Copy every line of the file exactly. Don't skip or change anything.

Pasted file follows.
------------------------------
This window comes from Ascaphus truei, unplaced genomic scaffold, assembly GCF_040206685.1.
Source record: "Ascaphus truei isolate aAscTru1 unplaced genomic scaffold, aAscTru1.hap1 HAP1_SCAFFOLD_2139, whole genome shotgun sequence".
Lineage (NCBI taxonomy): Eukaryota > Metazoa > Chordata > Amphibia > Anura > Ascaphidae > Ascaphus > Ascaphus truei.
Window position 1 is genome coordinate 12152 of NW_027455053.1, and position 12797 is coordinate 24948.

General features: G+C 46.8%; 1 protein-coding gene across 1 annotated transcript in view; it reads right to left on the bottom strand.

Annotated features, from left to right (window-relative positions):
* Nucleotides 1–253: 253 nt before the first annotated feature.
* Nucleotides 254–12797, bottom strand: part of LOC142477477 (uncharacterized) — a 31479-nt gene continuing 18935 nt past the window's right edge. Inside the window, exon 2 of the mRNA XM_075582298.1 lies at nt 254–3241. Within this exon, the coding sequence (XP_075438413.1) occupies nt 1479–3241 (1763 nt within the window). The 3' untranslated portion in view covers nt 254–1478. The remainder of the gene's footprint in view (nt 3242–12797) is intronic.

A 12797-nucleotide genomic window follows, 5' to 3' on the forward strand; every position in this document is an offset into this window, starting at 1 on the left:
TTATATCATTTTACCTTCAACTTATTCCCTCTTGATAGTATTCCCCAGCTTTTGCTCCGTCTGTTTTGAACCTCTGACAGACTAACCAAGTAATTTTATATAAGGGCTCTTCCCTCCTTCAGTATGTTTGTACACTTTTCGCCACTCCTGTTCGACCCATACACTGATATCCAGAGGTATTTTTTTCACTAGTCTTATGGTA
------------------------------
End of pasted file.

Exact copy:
This window comes from Ascaphus truei, unplaced genomic scaffold, assembly GCF_040206685.1.
Source record: "Ascaphus truei isolate aAscTru1 unplaced genomic scaffold, aAscTru1.hap1 HAP1_SCAFFOLD_2139, whole genome shotgun sequence".
Lineage (NCBI taxonomy): Eukaryota > Metazoa > Chordata > Amphibia > Anura > Ascaphidae > Ascaphus > Ascaphus truei.
Window position 1 is genome coordinate 12152 of NW_027455053.1, and position 12797 is coordinate 24948.

General features: G+C 46.8%; 1 protein-coding gene across 1 annotated transcript in view; it reads right to left on the bottom strand.

Annotated features, from left to right (window-relative positions):
* Nucleotides 1–253: 253 nt before the first annotated feature.
* Nucleotides 254–12797, bottom strand: part of LOC142477477 (uncharacterized) — a 31479-nt gene continuing 18935 nt past the window's right edge. Inside the window, exon 2 of the mRNA XM_075582298.1 lies at nt 254–3241. Within this exon, the coding sequence (XP_075438413.1) occupies nt 1479–3241 (1763 nt within the window). The 3' untranslated portion in view covers nt 254–1478. The remainder of the gene's footprint in view (nt 3242–12797) is intronic.

A 12797-nucleotide genomic window follows, 5' to 3' on the forward strand; every position in this document is an offset into this window, starting at 1 on the left:
TTATATCATTTTACCTTCAACTTATTCCCTCTTGATAGTATTCCCCAGCTTTTGCTCCGTCTGTTTTGAACCTCTGACAGACTAACCAAGTAATTTTATATAAGGGCTCTTCCCTCCTTCAGTATGTTTGTACACTTTTCGCCACTCCTGTTCGACCCATACACTGATATCCAGAGGTATTTTTTTCACTAGTCTTATGGTA